Multivariate testing helps businesses to make the most of each and every one of their website’s visitors by improving conversion rates by testing different web elements. In this article, we break down how to use digital marketing testing techniques to boost conversions and improve your digital strategy.
What Is Multivariate Testing in Digital Marketing?
Multivariate testing is a technique used in digital marketing for testing different variables on a webpage to find the most effective combination. Elements such as images, copy, font or color can all be tested concurrently on audiences to determine which combination yields the highest results, such as click through rate or open rate.
In addition to web pages, multivariate testing is often used for other marketing channels such as PPC ads, social media marketing, email marketing and more. Regardless of the type of digital marketing campaign, the ultimate goal of multivariate testing is to help determine which variation is most successful out of all of the possible combinations.
Multivariate vs. A/B Testing in Digital Marketing
Multivariate testing and A/B testing are very similar. The only difference lies in the fact that multivariate tests involve testing the effects of changing more than one variable on your site, whereas an A/B test strictly tests the effect of changing only one variable. It’s common for both techniques to be used in UX design and web design strategies.
A/B testing, also referred to as split testing, is an approach to website optimization in which live traffic is used to simultaneously test two versions of a page to determine which version performs the best. In this method, site visitors are randomly sent to either version A or version B of a page, and their interactions are simultaneously tracked. A marketer will quickly be able to decide which version is most effective by seeing which page achieved the highest conversion rates.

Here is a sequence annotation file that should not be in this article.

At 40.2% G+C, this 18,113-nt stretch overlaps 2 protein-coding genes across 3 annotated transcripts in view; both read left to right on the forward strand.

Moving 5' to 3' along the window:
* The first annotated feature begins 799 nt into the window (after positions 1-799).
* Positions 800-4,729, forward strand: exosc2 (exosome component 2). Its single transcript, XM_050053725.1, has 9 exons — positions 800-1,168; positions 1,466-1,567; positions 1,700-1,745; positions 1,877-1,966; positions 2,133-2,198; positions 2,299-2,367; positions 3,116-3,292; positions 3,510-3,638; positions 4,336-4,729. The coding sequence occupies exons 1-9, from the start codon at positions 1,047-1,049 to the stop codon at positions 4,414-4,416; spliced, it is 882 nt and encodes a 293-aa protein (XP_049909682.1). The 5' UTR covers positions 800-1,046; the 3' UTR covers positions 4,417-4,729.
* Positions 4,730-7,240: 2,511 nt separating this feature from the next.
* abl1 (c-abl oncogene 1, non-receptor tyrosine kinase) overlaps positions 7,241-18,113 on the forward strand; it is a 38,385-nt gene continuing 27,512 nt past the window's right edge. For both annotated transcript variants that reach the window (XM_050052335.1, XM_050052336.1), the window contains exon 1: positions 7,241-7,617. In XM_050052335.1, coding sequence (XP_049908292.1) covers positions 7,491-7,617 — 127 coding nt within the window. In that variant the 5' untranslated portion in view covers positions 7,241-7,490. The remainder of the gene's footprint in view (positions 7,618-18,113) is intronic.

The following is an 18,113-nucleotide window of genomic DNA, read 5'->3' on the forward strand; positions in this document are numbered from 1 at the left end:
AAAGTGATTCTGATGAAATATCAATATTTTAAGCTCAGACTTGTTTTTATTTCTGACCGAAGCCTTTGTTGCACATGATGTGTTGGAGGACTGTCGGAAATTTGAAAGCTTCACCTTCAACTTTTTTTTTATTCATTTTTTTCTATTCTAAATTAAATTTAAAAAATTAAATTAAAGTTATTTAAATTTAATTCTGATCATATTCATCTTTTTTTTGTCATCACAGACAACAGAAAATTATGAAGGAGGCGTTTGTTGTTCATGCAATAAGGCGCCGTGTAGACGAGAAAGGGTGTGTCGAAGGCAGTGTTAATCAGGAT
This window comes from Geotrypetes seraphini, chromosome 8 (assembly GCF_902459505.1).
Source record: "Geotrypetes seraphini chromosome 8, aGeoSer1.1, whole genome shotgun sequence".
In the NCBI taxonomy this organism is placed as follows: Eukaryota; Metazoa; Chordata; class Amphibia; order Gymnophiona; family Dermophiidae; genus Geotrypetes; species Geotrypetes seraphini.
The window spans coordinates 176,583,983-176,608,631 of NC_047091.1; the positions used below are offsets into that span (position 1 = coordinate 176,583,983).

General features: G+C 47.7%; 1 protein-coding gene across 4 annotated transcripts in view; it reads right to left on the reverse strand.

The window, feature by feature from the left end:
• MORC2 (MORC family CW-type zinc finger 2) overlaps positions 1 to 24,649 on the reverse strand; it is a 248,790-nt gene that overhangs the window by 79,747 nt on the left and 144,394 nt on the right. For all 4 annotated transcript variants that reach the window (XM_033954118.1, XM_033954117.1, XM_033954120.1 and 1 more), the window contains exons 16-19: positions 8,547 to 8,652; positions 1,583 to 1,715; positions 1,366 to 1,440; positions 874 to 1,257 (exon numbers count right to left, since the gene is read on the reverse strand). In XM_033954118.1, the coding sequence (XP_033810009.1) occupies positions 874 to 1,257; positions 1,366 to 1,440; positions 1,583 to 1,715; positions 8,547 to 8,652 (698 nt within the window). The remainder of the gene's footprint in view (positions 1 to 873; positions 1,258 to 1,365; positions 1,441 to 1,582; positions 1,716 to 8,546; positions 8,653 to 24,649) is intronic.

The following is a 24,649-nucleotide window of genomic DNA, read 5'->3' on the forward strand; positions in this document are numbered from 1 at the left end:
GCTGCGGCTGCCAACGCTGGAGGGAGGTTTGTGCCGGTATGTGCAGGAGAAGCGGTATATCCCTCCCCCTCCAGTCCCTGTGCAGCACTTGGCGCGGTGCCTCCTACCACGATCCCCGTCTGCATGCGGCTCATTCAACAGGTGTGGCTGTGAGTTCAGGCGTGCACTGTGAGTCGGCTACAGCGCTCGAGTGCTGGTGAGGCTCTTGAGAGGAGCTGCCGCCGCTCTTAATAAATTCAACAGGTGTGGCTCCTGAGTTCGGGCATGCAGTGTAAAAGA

Multivariate testing uses all these same core mechanisms, but compares several variables at once, therefore revealing more valuable information about how certain elements interact with one another. Data from each combination is compared to determine the most successful design, as well as reveal which components have the greatest impact on a visitor’s interaction.
Time and Traffic Requirements
The biggest difference between multivariate and A/B testing is the amount of traffic and time required to see results. Since you are only testing two versions with the A/B method, you’ll need a smaller amount of visitors before you start seeing results.
Meanwhile, the multivariate tactic needs several different versions to be tested, requiring a much larger number of visitors before obtaining accurate results. If you have a minimal amount of traffic, this system can take quite a while. However, if you’ve spent time building an online presence and your website has a high number of visitors per day, multivariate testing will be a quick and easy process.
A major benefit of multivariate testing on your website is that a winning variation could improve your marketing KPIs by leaps and bounds, while A/B testing usually delivers marginal improvements. This means that multivariate testing marketing elements on your site can accelerate your timeline for meeting marketing goals and objectives.